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U.S. State Department Goes to Bat for George Soros and the EU


The recent rebuke issued by President Trump’s State Department shows that the influence of George Soros extends even into the highest ranks of the Republican Party.

Despite Trump’s campaign promises to put America first and stop meddling in other countries’ affairs, and Sen. John McCain’s fears of what a Trump presidency would do to the American world order, the current administration seems willing to go to bat for the Hungarian-born Soros against Hungary’s conservative government – all in the name of NATO.

Hungary’s Prime Minister Victor Orbán and his Fidesz Party have recently been pushing through a law that would force NGOs receiving more than roughly $26,000 from foreign sources to register with the government as foreign entities. The bill is meant to protect the country from the tentacles of Soros, who lavishly funds left-wing organizations such as the Hungarian Civil Liberties Union and the Hungarian Helsinki Committee with the goal of undermining Hungary’s borders. Only one university in the small country of 9.8 million would be affected by the law: Soros’ Central European University which CRC has previously covered. Orbán castigates the university as a center of political dissent and claims it has abandoned its academic mission. Orbán recently described the Soros network as a “mafia-style operation” with “agent-like organizations.” Hungary is one of two countries in Europe that has not caved to the pressure to allow waves of Middle Eastern migrants across its borders; its reward has been threats of reprisal from the European Union.

Orbán praised Trump’s “America First” rhetoric, promise to build a wall on the Mexican-U.S. border, and desire to guard U.S. borders, and likewise celebrated the President’s election.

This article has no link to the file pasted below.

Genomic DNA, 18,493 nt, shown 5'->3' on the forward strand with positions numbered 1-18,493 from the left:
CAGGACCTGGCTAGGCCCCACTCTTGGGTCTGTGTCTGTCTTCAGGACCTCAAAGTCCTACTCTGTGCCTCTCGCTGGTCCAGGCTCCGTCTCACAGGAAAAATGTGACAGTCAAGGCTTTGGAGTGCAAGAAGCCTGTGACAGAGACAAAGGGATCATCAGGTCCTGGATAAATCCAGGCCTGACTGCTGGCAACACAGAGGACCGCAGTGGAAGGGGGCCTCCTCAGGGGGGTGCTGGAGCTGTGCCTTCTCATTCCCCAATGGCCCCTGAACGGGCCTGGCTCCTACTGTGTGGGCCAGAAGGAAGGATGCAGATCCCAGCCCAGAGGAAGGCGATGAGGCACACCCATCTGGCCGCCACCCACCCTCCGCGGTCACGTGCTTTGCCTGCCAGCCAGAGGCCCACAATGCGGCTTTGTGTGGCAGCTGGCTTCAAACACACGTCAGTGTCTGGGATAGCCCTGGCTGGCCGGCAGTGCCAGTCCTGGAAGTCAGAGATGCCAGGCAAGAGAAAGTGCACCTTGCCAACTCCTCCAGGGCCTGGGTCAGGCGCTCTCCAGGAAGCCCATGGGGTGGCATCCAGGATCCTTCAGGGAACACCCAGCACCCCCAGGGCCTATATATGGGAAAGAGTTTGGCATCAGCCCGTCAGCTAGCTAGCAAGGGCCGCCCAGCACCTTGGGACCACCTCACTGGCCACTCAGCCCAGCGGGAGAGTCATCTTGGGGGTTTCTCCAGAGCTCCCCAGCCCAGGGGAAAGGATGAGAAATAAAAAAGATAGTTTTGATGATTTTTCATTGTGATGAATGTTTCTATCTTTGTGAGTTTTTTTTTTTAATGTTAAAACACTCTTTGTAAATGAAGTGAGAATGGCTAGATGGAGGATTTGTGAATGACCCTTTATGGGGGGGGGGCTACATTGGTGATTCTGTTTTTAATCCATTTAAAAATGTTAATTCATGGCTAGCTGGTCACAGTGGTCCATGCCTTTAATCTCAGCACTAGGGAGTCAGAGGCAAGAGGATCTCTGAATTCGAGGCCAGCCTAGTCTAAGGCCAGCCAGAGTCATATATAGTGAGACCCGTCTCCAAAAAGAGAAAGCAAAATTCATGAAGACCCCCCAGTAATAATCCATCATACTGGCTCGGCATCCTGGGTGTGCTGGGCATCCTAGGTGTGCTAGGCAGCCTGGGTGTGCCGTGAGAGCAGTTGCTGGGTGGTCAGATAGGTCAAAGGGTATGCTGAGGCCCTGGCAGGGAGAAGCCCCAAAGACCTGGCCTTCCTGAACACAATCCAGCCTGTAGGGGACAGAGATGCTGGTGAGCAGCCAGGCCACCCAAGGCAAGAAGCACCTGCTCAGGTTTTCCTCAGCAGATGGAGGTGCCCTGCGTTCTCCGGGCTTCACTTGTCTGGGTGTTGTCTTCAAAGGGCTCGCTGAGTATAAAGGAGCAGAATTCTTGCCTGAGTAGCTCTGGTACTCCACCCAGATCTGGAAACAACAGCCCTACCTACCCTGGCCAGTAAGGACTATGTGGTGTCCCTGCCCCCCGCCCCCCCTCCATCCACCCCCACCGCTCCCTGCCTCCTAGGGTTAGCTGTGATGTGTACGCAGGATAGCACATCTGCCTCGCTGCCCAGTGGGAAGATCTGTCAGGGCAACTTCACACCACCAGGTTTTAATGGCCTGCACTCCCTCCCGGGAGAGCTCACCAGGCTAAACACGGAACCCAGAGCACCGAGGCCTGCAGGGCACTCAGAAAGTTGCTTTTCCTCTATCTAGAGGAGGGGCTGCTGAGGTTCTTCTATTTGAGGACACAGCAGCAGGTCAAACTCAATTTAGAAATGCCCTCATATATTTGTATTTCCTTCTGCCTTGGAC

Nevertheless, on Monday Secretary of State Rex Tillerson’s spokeswoman, Heather Nauert, attacked the Hungarian law and urged the country to scrap it, claiming “if signed into law, this would be another step away from Hungary’s commitments to uphold the principles and values that are central to the [European Union] and NATO.” Hungary responded that the U.S. is being “misled” by international media “strongly assisted by Soros organizations” and that the U.S. is applying double standards because the U.S. Foreign Agents Registration Act of 1938 has long applied to political lobbyists for foreign governments. The State Department responded that this comparison is untrue because the Act does not cover nonprofits.

The broader question should be whether the U.S. State Department has any business trying to involve itself in the internal affairs of a small, landlocked nation already being bullied by the massive European Union in the interests of Soros-backed NGOs.

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